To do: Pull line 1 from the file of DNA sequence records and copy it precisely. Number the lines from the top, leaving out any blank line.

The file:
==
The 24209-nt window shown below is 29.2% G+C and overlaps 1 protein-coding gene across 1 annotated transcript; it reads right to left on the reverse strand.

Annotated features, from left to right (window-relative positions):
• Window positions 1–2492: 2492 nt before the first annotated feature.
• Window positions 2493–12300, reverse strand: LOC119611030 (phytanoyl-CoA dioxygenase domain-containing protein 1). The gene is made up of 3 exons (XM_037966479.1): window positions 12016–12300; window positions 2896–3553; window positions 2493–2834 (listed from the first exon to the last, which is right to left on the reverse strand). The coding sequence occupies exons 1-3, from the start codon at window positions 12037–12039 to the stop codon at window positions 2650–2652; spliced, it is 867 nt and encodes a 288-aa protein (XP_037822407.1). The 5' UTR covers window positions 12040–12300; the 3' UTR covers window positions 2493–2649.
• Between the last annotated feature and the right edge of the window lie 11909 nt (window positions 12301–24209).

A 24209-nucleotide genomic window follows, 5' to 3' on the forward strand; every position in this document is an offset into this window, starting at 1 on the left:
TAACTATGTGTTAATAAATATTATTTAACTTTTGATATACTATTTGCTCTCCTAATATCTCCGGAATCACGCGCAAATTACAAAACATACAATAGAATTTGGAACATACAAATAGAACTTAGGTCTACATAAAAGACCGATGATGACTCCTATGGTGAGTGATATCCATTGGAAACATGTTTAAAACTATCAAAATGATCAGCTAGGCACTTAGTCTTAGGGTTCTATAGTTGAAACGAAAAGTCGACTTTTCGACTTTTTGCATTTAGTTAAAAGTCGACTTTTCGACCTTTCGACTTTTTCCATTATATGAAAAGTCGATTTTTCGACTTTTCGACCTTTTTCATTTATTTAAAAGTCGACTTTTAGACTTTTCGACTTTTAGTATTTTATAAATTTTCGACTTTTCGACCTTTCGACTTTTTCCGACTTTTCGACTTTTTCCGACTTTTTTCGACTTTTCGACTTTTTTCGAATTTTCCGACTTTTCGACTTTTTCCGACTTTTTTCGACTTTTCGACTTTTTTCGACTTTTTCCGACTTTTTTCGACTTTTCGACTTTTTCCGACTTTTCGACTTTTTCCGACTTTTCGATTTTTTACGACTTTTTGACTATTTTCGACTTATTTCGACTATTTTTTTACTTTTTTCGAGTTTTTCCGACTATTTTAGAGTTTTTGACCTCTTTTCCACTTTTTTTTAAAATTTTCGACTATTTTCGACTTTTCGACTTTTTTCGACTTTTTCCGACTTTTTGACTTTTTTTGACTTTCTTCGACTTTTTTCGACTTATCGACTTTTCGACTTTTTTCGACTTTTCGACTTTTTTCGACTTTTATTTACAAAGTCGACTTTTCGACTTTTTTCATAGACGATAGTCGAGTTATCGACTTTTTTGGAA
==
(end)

The 24209-nt window shown below is 29.2% G+C and overlaps 1 protein-coding gene across 1 annotated transcript; it reads right to left on the reverse strand.